The Three Marches Opus 45 for piano duet (piano 4 hands) were composed in 1803 and published in 1804. The march form features strongly in 19th century music. In March No.1 the composer does not quite follow convention in the formal arrangement and symmetry of the typical March and Trio. March No. 1 can be represented as follows - March A B B Trio A A B March Da Capo (no repeats) A B. The realisation and music scores are presented as the movement is performed so repeats where indicated are played. The score detail in Beethoven’s music is always interesting particularly regarding dynamics. Accents for example, are often placed on the weaker beats of the bar and the surprise element in a score is always strong. The playback score plays back at a standard march tempo of 60 half note beats to the minute. The Trio is played at the same tempo as the March. Beethoven is particularly fond of adding closing sections often referred to as codas and there is a lovely example from bars 36 to 40. This is an excellent movement for understanding Beethoven’s approach to composition in his so called “middle” period. While many of the musical elements are straightforward the composer’s desire to expand and develop form, harmony and process are constantly evident. In addition, Beethoven’s music always has a strong rhythmic focus. All the way through the movement musical ideas are shared and developed creating what is a great ensemble piece. The ornaments in the music of Beethoven and his contemporaries also offer more challenges than those of the classical era. There are considerations as far starting notes and the number of notes played in trills - trills at important cadences can add to the dynamic and intensity of a performance. You might notice that the video score has a 6 note trill played at the end of the March although in the realization it is played as a four note shape. The Primo and Secondo parts can be downloaded as “accompaniments” enabling players to enjoy an ensemble music experience playing either the Primo or Secondo parts. The Primo part sounds on the right channel of the stereo signal and the Secondo part sounds on the left channel. The tempos are as follows in quarter note beats to the minute. Accompaniment 1 126 Accompaniment 2 120 Accompaniment 3 112. There is a four bar count in /click on the accompaniment mp3. When performing printing two pages of music on to one side of A4 offers a practical solution for players. It is a good idea for players to use a metronome in their preparation.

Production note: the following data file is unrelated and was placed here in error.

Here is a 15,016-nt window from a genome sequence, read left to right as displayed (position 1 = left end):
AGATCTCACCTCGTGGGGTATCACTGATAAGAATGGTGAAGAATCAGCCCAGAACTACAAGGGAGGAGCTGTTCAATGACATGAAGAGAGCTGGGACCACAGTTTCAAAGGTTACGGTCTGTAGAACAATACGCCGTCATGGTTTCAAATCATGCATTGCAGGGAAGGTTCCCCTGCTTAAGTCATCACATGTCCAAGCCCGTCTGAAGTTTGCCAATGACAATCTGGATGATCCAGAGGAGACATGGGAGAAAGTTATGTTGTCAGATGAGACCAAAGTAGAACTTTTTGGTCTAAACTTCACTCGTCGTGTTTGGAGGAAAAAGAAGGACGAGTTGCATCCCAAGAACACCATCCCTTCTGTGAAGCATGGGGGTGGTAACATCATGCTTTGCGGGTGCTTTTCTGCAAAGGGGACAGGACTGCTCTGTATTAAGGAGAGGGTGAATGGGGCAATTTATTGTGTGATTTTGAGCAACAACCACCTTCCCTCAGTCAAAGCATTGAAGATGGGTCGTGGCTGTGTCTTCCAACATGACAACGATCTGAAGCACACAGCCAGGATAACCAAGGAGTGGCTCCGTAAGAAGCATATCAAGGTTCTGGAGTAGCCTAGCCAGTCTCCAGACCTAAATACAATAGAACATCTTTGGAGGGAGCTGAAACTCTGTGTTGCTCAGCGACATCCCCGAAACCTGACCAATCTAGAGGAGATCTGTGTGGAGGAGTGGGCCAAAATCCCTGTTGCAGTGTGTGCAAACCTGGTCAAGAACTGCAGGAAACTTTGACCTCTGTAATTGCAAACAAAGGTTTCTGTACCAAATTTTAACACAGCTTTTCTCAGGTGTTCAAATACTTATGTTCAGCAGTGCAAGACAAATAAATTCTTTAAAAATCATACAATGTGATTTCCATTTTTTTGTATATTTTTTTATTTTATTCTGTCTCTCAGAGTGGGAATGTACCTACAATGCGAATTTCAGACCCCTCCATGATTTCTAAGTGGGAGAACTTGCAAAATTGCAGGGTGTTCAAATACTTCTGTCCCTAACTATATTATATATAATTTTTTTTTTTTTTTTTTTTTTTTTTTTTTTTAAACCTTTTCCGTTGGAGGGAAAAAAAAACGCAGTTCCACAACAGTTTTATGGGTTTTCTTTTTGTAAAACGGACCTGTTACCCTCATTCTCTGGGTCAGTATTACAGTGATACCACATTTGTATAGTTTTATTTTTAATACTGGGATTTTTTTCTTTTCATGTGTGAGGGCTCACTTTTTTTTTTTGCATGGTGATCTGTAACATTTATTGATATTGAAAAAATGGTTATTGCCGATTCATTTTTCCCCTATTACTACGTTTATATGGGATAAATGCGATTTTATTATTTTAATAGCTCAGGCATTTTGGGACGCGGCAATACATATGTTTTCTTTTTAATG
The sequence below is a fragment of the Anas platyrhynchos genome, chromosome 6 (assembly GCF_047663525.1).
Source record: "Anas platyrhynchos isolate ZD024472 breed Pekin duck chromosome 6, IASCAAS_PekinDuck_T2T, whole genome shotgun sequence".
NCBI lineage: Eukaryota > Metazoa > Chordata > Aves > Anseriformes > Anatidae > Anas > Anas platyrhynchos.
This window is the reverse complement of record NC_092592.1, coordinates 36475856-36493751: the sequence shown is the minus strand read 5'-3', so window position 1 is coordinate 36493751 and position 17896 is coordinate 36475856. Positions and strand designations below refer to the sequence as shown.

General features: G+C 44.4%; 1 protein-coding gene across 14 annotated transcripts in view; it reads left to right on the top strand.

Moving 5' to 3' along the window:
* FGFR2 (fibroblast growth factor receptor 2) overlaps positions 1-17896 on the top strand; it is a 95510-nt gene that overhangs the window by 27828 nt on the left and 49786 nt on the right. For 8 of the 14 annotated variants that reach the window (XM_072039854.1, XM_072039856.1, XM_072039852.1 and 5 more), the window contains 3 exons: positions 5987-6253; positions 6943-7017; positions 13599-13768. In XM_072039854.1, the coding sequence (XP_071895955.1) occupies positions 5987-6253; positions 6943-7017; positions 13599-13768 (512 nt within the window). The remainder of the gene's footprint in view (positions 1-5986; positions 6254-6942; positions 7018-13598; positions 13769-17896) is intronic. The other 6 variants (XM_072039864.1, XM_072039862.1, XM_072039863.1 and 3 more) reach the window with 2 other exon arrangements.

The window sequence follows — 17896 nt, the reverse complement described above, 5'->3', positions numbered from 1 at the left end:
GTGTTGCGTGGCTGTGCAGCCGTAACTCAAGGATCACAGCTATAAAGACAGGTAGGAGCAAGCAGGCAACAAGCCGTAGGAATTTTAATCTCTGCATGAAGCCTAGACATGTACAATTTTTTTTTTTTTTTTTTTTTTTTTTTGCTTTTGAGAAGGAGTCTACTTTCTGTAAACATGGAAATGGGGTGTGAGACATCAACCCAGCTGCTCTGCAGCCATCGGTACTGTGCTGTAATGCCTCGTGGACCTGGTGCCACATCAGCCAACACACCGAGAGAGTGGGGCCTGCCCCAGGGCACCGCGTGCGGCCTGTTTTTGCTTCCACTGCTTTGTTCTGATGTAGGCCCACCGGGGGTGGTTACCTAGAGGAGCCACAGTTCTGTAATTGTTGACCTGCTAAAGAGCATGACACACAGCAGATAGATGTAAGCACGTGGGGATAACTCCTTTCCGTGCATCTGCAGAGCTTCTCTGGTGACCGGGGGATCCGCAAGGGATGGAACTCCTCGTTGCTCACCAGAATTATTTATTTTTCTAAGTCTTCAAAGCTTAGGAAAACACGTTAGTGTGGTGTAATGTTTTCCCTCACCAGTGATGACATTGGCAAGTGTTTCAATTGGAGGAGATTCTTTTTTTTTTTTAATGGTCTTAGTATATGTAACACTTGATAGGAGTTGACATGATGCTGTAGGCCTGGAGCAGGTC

Added: 2020-03-02 09:40:46

Third Movement Molto presto from Keyboard Sonata for piano duet in B Flat K.358

The Molto presto third movement of the Sonata for piano duet in B flat K.358 is a positive, joyous and like much of the composer’s music uplifting. The realisation plays back at a tempo of 108 half note (minim) beats to the minute. The first repeat is played in the realisation whilst the second repeat indicated in the sheet music score is not played. Multi-rests have not been used in the sheet music score but there are numbers in place indicating the empty bars in the sheet music score. This is a movement that does need to be played quickly and some of the tempi available on recordings are actually very challenging to play. The best advice is to start at a manageable tempo and then gradually increase it. The tempo of the movement as it is being played does however always need to be consistent. The music editor suggests setting a metronome to a half note (minim) beat minim beat in practice routines. There is opportunity for developing the “changing finger on a repeating note” technique and the playing of trills played by two hands requires careful practice. In the early stages of learning the movement the music editor suggests omitting the trills. For those wanting to see how the trills are played they can refer to the video score on our YouTube channel by clicking the appropriate link on the homepage of the website. The movement has many melodic shapes, textures and compositional processes characteristic of the composer and the music editor suggests that much can be learnt about the composer’s musical style by playing and listening to the piano duets. Mozart’s music always has a great sense of ensemble and his musical language is always consistent across the many musical forms that he embraced. The accompaniment downloads available enable players to enjoy an ensemble music experience playing either the primo or secondo parts. The Primo part sounds on the one channel of the stereo signal and the Secondo part sounds on the other. Accompaniment 1 plays at 108 quarter note beats (crotchet) to the minute, Accompaniment 2 at 104 quarter note beats (crotchet) to the minute and Accompaniment 3 at 104 quarter note beats (crotchet) to the minute There is a four bar count in featuring two different sounds of a wood block. When performing printing two pages of music onto one side of A4 offers a very practical solution for players.